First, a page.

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How AI in the Supply Chain Will Impact Delivery in the Next Year

While the ultimate promise of AI is seductive—herds of autonomous delivery vehicles loaded by robots roaming far and wide under an umbrella of drones clutching packages—as with most tech, the real world applications are more practical and limited, especially in the short term. What could ultimately happen and what will actually happen in the next year are two very different things. ai in supply chain

However, as with other technologies, businesses that fail to get on board are already missing considerable benefits and will be at a competitive disadvantage sooner rather than later. Last mile delivery organizations that delay a full commitment to digitalization are making their eventual learning and deployment curve steeper and steeper. 

AI has already transformed the last mile in important ways, and the next year won’t simply be more of the same as adoption and use cases expand.

If 2022 was the year of AI in the future, and 2023 was the year of AI hype, the next 12 months appear to be the time when AI is making measurable differences in a significant number of delivery organizations. If a delivery organization isn’t yet digitized and ready to implement new technologies, they’re behind the game, and the gap between them and their leading competitors is likely to widen.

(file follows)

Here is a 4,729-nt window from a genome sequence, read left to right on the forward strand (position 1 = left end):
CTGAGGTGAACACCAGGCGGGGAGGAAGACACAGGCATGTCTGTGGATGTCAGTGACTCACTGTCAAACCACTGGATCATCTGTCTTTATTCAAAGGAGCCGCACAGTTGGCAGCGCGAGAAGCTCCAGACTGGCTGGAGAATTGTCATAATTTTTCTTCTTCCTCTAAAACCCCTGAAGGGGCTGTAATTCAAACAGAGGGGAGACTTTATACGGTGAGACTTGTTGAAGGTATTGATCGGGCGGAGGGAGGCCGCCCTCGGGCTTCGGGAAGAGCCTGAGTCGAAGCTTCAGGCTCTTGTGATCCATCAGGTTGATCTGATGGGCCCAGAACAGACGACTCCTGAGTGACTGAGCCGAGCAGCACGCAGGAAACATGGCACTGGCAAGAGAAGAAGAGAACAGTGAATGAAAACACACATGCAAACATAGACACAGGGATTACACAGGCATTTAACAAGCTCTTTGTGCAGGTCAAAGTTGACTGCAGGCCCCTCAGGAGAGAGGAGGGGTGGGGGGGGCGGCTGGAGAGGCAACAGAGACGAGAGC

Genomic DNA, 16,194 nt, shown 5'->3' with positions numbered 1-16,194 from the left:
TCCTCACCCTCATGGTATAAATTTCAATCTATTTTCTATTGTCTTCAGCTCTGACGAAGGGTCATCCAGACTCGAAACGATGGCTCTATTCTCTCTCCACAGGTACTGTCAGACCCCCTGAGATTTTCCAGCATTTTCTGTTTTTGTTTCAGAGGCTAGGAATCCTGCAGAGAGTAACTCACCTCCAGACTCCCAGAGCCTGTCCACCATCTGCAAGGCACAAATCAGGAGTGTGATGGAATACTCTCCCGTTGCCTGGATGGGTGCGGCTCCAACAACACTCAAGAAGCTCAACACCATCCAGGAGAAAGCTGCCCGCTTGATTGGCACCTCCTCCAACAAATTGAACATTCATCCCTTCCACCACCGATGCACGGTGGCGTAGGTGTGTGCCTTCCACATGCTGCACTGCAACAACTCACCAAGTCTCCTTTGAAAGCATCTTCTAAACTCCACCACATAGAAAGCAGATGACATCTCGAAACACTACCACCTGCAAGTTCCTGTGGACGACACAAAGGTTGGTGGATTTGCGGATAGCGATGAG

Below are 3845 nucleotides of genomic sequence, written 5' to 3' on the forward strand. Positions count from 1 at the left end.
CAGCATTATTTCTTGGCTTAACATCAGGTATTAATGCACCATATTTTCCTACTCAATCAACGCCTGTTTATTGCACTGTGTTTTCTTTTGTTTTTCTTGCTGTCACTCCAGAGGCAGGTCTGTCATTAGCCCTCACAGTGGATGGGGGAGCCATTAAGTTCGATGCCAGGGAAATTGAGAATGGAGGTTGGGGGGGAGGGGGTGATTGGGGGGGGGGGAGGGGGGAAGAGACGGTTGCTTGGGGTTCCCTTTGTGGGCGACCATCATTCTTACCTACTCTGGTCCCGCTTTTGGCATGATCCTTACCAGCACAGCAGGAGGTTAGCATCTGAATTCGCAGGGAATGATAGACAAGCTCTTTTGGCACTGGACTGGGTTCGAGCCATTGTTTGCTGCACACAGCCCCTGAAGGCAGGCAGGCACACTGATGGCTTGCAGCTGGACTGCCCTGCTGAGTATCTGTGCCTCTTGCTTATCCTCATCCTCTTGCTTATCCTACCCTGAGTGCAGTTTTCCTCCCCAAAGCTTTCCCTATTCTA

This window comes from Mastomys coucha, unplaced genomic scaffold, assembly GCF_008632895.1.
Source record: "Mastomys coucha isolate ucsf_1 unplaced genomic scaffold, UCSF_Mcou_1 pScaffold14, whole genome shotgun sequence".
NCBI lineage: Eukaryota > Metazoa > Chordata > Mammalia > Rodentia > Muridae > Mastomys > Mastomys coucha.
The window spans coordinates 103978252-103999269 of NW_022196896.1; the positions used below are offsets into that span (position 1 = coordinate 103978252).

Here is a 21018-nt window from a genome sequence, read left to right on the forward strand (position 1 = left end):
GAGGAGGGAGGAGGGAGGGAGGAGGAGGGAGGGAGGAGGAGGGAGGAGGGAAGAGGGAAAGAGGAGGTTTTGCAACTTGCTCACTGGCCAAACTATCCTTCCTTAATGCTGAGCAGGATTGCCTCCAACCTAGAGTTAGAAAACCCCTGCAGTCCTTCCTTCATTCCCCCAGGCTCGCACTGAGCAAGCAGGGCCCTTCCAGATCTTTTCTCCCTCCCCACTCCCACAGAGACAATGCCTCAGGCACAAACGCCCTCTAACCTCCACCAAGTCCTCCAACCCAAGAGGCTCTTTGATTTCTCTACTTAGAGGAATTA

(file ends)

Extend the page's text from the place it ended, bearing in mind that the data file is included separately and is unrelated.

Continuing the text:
Caveat: Not all AI is created equal. Just because a developer says its product is “AI-powered,” doesn’t mean that AI is being used to its full potential, or even that it’s doing useful work inside the platform. Like the word “organic” in food, “AI” can mean anything from the engineers used ChatGPT to do some research to having a significant amount of AI and ML processes baked in. “Hype AI” and “Real AI” both exist in the marketplace, and here’s how “Real AI” is making an impact right now. 

1. Route Optimization 

While route optimization software is not new, AI is expanding the ways in which it makes routing more efficient. Rather than choosing between static and dynamic routes, sophisticated AI allows route engineers to create highly optimized routes that include both static stops dictated by customer mandates (fixed delivery days, windows or crews) with less constricted stops that can be scheduled around those static deliveries.

While less dramatic than drones dropping deliveries on customers’ doorsteps, the results of real AI route optimization are impressive: Stops are assigned to the most optimal trucks and crews; fleet capacity is maximized, enabling more stops with the same equipment and crews, lowering labor and capital costs; miles driven are reduced by up 10%+, resulting in less fuel burned and less carbon emitted. Routing that just reshuffles the stops until it finds the shortest distance can’t do that. It takes real AI to analyze the incoming stream of data about traffic, crew efficiency, available equipment and customer mandates to come up with optimal solutions in minutes, not hours. The best software uses the speed of AI to allow manual modifications to routes without degrading overall efficiency.